How incoherent is today’s dominant discourse about the jihad threat? Here is an illustration.
I reported here about the controversy at Rollins College, where Professor Areej Zufari taught “that the crucifixion of Jesus was a hoax and that his disciples did not believe he was God.”
That’s all that we get about what Professor Zufari said in the Central Florida Post story that both the Clarion Project (below) and I referenced. Both assertions are straight from the Qur’an. It says that Jesus was not crucified: “And their saying, ‘Indeed, we have killed the Messiah, Jesus, the son of Mary, the messenger of Allah.’ And they did not kill him, nor did they crucify him; but it appeared so to them. And indeed, those who differ over it are in doubt about it. They have no knowledge of it except the following of assumption. And they did not kill him, for certain.” (Qur’an 4:157)
It also has Jesus denying before Allah that he told people that he was God, thus indicating that his disciples, who were faithful Muslims (Qur’an 3:52, 5:111) would not have believed that he was God: “And when Allah will say, ‘O Jesus, Son of Mary, did you say to the people, “Take me and my mother as deities besides Allah ?”‘ He will say, ‘Exalted are you! It was not for me to say that to which I have no right. If I had said it, you would have known it. You know what is within myself, and I do not know what is within yourself. Indeed, it is you who are knower of the unseen.'” (Qur’an 5:116)
So Areej Zufari was simply restating Qur’anic belief about Jesus. For challenging her, student Marshall Polston was suspended and a police report was filed. As far as the Clarion Project, is concerned, Polston was suspended for challenging “radical Islam.” Clarion has to put it this way because it is an exponent of the mainstream conservative/Republican establishment (George W. Bush, etc.) view that Islam itself is wholly and entirely benign, and every problematic action by Muslims, from jihad terror to Sharia oppression, must be described as a manifestation of “radical Islam” (which is at least a trifle more realistic than the Left’s “violent extremism”).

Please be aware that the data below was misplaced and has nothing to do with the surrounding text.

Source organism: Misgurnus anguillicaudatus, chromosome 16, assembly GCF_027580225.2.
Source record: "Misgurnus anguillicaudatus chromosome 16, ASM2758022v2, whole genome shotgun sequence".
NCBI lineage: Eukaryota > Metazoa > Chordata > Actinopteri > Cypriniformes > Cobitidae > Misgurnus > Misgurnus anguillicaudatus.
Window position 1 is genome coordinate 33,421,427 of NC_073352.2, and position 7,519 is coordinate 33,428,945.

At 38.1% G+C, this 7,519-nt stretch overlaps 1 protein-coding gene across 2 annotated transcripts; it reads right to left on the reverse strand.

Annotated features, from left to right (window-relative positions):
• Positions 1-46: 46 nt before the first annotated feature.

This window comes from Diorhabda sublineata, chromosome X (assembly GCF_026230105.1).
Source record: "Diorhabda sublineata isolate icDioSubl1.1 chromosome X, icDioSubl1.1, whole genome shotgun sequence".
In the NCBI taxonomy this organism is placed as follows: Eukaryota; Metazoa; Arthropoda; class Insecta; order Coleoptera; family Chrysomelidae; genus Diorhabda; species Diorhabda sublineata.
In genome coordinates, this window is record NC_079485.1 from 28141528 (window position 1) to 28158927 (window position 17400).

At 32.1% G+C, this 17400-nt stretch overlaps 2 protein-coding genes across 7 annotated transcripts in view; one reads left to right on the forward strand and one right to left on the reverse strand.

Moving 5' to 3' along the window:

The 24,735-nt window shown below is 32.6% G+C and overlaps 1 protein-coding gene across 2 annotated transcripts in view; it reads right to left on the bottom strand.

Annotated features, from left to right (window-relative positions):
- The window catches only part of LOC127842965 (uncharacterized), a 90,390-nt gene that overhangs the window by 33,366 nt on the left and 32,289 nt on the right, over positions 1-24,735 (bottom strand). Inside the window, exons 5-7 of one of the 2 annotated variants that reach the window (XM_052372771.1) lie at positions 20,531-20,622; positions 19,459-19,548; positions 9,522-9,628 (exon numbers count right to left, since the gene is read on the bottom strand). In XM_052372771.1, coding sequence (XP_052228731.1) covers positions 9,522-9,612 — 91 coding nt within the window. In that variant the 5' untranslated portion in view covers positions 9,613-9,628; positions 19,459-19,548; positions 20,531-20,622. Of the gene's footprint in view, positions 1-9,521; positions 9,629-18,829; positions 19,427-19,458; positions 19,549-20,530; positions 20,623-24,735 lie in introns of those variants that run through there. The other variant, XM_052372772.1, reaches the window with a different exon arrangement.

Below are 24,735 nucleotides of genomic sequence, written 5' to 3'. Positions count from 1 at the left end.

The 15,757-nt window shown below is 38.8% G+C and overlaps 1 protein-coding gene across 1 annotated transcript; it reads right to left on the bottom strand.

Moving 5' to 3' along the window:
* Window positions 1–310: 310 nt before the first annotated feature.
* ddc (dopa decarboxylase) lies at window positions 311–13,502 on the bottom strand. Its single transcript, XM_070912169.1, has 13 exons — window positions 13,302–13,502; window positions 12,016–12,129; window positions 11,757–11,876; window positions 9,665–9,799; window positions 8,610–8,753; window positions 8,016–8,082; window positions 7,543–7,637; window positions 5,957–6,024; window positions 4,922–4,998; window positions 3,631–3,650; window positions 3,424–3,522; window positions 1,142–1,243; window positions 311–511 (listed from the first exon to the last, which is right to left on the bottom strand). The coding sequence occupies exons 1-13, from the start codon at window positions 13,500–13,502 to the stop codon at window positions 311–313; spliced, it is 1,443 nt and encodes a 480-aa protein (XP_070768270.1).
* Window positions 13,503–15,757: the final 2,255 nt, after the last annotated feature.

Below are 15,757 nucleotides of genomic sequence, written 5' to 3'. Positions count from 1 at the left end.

However, the Islam/radical Islam distinction all too easily entangles in absurdity those who wish to exonerate Islam of all responsibility for the crimes done in its name and in accord with its teachings, and this is an example. From the Central Florida Post report that Clarion picks up on, all Areej Zufari did was repeat Qur’anic teaching. According to Clarion’s official line, doing this ought to be an entirely benign, and indeed beneficial exercise. But in this case it sparked a controversy, and so Zufari’s Qur’an-invoking becomes “radical Islam.” Is the Qur’an, then, radical Islam? Of course Clarion officials would say no, it isn’t, it’s the beautiful holy book of the peaceful religion that has unfortunately been hijacked by radical extremists. But if that is so, then how is what Zufari said “radical”?
These issues cry out for clarification, and I would be happy to engage any Clarion Project official in public discussion or debate of them. Too often, however, they are covered over by name-calling (I’ve been called a “jihadist” for pointing out how jihadis use the texts and teachings of Islam to justify violence and make recruits among peaceful Muslims) and sloganeering and left at that. The victims of jihad terror deserve better.
“Suspended for Challenging Radical Islam,” by Meira Svirsky, Clarion Project, March 28, 2017:
A Christian student was suspended from his Florida university after he challenged the views of his Muslim humanities professor and those of a radical Muslim student, wrote investigative reporter Jacob Engels in the Central Florida Post.
The professor, Areeje [sic] Zufari, of Rollins College located just outside Orlando, has a history of accusations of radicalism enumerated in a law suit filed by an FBI source and from her role as a leader in the Islamic Society of Central Florida.
Twenty-year-old sophomore Marshall Polston’s troubles began when Zufari began making disparaging statements about Christianity, claiming the religion’s most basic beliefs were a hoax.
Zufari asserted that Jesus was not crucified and his followers did not believe he was God.
“It was very off-putting and flat out odd. I’ve traveled the Middle East, lectured at the Salahaddin University, and immersed myself in Muslim culture for many years. Honestly, it reminded me of some of the more radical groups I researched when abroad,” Polston said.
“Whether religious or not, I believe even those with limited knowledge of Christianity can agree that according to the text, Jesus was crucified and his followers did believe he was divine,” he added.
After Polton challenged Jufari during a class discussion on these assertions, Jufari failed him on a major essay and refused to explain the reason…